I once wrote an article for The TES in which I tried to define the "learning society". I argued that it would be a society where the dry cleaner would say to you not, "Nice weather, isn't it?" but "Can I recommend the best Christian-metaphysical novel I've ever read?" You would say, "Thank you very much. I didn't know Ivan Klima had a new book out".
This was based on a real-life experience with my Turkish dry cleaner in Islington. My weekly visit is now a significant cultural event for me.
About a year ago I had found myself - accidentally - starring in a front-page report in the Guardian on the subject of ethics. The report had the striking (but wholly misleading) headline "Blair adviser proposes code of ethics to replace God". I had actually said that education should enable young people to grow up capable of making moral and ethical decisions for themselves. Needless to say a week of controversy ensued and my dry cleaner followed it in the media. When I went in, he said, "You've been in the news again". I said, "I know. You can't rely on the media to report anything accurately". "That's not your real problem," he insisted.
"What is then?" I asked, confused. "Your real problem," he said sombrely, "is that no one in this country understands Nietzsche". I'd been told. It may even be true.
Cut to a few months later. I'm in Australia sharing a cab with an American colleague as we travel from one conference to another. On the way I tell him the story of my Turkish dry cleaner and deliver the punchline. Instead of laughing, however, he asked: "What is Nietzsche?" At first I thought this was a clever philosophical enquiry. Then I realised it was simple ignorance. While I hesitated, the conversation took a new twist as the Aboriginal cab driver chipped in: "I've just been reading a bit of Nietzsche. The Twilight of the Idols is a remarkable book. Nietzsche was a leading German philosopher at the turn of the century", thus answering the American's question. "He's most famous for declaring that God is dead, but his influence is far more profound than that."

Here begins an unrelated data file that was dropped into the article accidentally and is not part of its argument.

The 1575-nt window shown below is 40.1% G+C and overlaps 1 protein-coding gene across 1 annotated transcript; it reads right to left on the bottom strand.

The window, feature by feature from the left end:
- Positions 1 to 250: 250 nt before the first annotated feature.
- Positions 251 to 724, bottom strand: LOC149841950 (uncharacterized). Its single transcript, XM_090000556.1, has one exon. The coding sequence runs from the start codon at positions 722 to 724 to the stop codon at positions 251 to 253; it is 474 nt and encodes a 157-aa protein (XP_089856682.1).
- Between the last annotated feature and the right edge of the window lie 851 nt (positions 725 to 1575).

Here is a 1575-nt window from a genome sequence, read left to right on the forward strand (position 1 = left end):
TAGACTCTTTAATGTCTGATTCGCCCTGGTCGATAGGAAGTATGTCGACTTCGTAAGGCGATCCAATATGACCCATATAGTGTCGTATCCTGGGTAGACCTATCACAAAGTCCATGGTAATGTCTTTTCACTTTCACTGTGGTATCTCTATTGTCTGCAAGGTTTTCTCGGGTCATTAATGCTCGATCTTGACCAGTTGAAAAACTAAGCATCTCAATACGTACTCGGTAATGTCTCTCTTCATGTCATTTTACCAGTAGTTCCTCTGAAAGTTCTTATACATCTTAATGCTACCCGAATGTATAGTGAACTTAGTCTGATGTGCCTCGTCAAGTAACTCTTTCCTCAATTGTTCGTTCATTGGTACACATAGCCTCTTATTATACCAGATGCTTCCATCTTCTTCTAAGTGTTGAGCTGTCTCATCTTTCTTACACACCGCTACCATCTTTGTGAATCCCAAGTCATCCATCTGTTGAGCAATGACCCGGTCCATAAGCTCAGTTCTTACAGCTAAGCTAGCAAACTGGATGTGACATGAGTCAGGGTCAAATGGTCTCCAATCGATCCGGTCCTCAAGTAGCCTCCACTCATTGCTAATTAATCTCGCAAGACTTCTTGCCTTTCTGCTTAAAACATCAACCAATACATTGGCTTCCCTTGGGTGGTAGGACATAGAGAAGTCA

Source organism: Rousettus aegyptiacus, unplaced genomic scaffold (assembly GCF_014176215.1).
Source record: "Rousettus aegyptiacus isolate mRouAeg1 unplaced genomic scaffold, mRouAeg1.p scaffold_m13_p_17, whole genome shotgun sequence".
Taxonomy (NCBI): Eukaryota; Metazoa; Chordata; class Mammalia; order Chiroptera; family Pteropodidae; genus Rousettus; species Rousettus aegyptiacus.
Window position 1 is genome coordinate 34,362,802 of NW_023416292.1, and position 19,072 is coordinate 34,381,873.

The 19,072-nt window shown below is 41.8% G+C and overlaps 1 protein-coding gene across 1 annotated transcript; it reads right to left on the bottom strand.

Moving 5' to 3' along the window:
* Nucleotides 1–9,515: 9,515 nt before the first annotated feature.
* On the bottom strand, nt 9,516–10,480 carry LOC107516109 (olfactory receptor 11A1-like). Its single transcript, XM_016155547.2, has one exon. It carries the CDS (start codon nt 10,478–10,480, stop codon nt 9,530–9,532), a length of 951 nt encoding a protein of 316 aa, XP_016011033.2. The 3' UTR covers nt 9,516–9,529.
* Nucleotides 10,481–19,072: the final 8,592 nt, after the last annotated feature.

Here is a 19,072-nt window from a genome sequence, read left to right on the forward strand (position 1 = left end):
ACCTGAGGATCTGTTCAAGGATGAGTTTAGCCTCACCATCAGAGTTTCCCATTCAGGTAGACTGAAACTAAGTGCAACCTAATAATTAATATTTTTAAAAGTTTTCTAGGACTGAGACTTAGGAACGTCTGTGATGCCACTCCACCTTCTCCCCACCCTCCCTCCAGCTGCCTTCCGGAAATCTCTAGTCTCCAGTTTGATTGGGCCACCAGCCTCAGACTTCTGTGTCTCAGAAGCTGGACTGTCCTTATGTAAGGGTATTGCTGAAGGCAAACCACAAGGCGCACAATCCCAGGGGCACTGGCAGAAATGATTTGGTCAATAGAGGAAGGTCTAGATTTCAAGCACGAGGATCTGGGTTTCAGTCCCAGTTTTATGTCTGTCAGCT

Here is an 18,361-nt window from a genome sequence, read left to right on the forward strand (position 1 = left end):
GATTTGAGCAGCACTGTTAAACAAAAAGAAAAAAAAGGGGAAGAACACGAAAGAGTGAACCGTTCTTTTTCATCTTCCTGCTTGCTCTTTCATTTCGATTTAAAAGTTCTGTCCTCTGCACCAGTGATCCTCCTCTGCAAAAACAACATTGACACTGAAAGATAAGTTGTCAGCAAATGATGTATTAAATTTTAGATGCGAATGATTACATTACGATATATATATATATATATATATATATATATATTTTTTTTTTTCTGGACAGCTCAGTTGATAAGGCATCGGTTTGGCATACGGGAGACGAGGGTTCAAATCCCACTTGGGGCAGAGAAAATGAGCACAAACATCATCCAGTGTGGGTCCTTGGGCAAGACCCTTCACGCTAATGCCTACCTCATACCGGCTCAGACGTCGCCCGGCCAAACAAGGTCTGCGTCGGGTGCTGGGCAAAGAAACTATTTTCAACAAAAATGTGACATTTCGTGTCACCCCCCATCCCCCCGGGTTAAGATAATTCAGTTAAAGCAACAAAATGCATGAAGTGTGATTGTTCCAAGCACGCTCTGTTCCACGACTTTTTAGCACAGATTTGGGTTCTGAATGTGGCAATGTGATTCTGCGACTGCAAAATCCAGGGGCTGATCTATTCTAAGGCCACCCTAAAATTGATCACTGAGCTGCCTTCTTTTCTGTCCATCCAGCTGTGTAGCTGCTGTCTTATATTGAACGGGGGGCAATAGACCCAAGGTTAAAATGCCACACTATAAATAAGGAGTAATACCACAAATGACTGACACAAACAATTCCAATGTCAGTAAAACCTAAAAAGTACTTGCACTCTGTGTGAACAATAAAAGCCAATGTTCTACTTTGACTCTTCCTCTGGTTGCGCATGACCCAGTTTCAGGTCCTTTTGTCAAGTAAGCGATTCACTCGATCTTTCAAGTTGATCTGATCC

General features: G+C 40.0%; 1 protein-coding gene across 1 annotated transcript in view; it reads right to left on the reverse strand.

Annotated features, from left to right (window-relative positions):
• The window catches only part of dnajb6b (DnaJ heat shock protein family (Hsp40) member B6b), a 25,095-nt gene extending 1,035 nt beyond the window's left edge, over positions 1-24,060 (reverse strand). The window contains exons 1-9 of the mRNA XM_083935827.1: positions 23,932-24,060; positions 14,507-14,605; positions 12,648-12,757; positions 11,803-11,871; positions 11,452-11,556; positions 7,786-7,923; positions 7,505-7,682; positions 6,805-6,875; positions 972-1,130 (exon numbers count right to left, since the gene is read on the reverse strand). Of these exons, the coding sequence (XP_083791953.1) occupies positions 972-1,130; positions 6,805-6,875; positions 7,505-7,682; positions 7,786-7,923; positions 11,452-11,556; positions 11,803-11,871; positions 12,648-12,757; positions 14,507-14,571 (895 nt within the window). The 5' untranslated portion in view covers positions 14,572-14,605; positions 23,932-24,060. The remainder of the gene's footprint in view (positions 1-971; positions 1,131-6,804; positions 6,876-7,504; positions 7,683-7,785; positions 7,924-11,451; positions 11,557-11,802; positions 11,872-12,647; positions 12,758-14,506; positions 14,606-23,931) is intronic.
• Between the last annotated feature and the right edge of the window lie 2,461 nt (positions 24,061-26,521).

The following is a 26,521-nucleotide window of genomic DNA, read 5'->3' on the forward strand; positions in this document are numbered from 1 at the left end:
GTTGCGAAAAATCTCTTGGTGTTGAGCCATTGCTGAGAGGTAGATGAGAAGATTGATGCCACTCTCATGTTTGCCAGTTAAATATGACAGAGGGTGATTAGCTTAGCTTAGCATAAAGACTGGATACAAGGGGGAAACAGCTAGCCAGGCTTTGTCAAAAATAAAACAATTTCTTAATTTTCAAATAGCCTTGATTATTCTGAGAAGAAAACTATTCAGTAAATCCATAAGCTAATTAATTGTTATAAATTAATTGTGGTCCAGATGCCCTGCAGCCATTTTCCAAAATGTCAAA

From there to the end of the ride we covered everything from medieval Muslim philosophy (on which our cab driver was an authority) to the prospects of two non-Australians ever understanding Aussie Rules Football (the answer is zero). I was left to reflect that my definition of a learning society was no longer adequate. There was more to it than cultured dry cleaners.
It would certainly need to take in cab drivers who fill you in on a millennium of philosophy for a start. And what could I say about Americans? That they ask good questions?
Then I found myself thinking about the latest word on everyone's lips. It suddenly occurred to me that the "learning society" had become a dated concept. It's all about "connectedness" now. Someone who had travelled in North Vietnam recently told me that even in remote villages where bicycles were the most advanced form of transport, there was nevertheless always a cyber cafe. We're all connected now and the pace of this revolution is frightening. Last week following the advertisements in The TES, to take one small example, our standards site received 160,000 hits.
So while my definition of a learning society is under review, I ought, at least, to have a shot at defining a connected society.
Here goes. It's when an ignorant British professor finishes a conversation with an Aboriginal cab driver in Melbourne by saying, "You should get in touch with this Turkish dry cleaner in Islington. You and he have got a lot in common, not least Nietzsche. Here's his e-mail address".
Then the American would probably say "Where's Islington?" The British professor would sigh and tell him to look it up on the World Wide Web.
Michael Barber is head of the Government's standards and effectiveness unit. Website address:www.standards.dfee.gov.uk